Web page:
More than 150 million men experience impotence or erectile dysfunction at some point in their lives, according to the website Impotence-Guide. Statistically, this means that a great many of their partners are struggling with the issue as well. The website Healthcommunities reports that in the majority of cases, the cause of impotence is physical and can be treated, but if partners don't talk about it and take proactive measures, the Male Health Center indicates that it can end relationships.
Partners can react in many ways to a man's inability to perform sexually. A woman might believe that something she said or did caused the problem and experience guilt. In long-term relationships especially, she might believe that she is no longer attractive to her partner because she has aged or because her appearance has changed over time. This can result in shame. The Male Health Center indicates that impotence also have the effect of leading your partner to believe that you are being unfaithful or lying to her about your professed desire for her. She might feel betrayed.
Compounding the Problem
When his partner is obviously hurt and confused, a man is likely to feel responsible--after all, it is his inability to perform that is causing the problem. This puts added stress on him and can cause a vicious circle, compounding the problem. Stress and emotional factors can make him even less likely to be able to perform. Many men withdraw from their partner rather than risk impotence happening to them again, even to the point of being reluctant to hug, kiss or even hold hands, according to the Male Health Center. Worse, they might start arguments in an effort to keep their partner at a distance so that they don't have to try to perform.
Erectile dysfunction is not the man's problem or his partner's problem, but a relationship problem if left unaddressed, according to the Male Health Center. This is especially true if you have a problem talking openly with your mate about your impotence and about your feelings regarding it, as well as hers. Feelings of anger, resentment and depression can escalate. If you don't or aren't able to communicate your feelings to each other, they can drive a deeper wedge between you and have serious repercussions for your relationship.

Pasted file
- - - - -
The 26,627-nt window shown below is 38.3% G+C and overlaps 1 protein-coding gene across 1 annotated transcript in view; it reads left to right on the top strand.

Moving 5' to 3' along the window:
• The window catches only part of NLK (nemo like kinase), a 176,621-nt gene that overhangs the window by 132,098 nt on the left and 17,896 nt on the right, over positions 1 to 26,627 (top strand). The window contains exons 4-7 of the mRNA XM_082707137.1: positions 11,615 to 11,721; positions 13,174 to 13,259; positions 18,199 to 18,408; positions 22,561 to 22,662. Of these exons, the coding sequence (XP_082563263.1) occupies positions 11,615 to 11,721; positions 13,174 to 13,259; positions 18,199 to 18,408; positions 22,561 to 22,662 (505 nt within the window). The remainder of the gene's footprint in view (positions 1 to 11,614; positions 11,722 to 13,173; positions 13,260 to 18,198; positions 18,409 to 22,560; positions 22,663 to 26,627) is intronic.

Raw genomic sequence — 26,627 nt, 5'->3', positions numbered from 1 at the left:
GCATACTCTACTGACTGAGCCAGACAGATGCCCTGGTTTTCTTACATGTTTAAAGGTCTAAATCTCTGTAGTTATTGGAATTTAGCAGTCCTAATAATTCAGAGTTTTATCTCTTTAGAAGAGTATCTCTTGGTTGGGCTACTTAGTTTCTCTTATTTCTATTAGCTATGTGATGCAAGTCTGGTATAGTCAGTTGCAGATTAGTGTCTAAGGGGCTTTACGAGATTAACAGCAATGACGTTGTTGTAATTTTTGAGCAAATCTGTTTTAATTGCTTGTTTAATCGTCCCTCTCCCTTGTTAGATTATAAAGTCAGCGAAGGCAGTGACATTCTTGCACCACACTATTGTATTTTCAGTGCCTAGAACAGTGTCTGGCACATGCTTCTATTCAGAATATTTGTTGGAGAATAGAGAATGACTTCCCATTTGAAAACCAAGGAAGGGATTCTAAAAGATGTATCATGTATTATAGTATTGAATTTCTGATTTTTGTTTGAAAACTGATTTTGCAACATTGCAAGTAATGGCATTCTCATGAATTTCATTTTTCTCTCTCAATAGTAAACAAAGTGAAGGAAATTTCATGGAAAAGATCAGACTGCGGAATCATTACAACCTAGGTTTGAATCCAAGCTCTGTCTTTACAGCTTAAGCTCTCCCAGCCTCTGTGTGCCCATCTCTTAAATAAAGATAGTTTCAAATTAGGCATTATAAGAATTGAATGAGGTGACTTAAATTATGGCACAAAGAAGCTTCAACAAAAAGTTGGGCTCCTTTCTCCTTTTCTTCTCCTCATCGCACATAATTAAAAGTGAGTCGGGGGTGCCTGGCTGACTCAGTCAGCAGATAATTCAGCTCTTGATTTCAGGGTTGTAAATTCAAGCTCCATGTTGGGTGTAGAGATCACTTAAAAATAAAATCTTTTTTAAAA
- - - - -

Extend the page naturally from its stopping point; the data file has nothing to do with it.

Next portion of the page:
Seek medical help and include your partner when you visit your physician. Give her an active role in the help process so that she can ask questions of her own. Don't just come home and report what your doctor said. An article in "U.S. News and World Report" suggests that sex therapy with a qualified counselor can teach both of you ways to maintain intimacy even if you can't achieve an erection. MayoClinic.com points out there are ways other than intercourse to enjoy gratifying sex. Concentrate on ways to fix the problem or work around it rather than on the effect it is having on you and your relationship.
The Good News
The Male Health Center says that impotence does not usually last forever. It can usually be treated and remedied. If you and your partner can weather the storm together, your relationship might become stronger because of it. Communicating about it might bring you closer. If you approach the problem as a team and find other ways to remain physically close, taking the pressure off might aid the recovery process, according to U.S. News and World Report.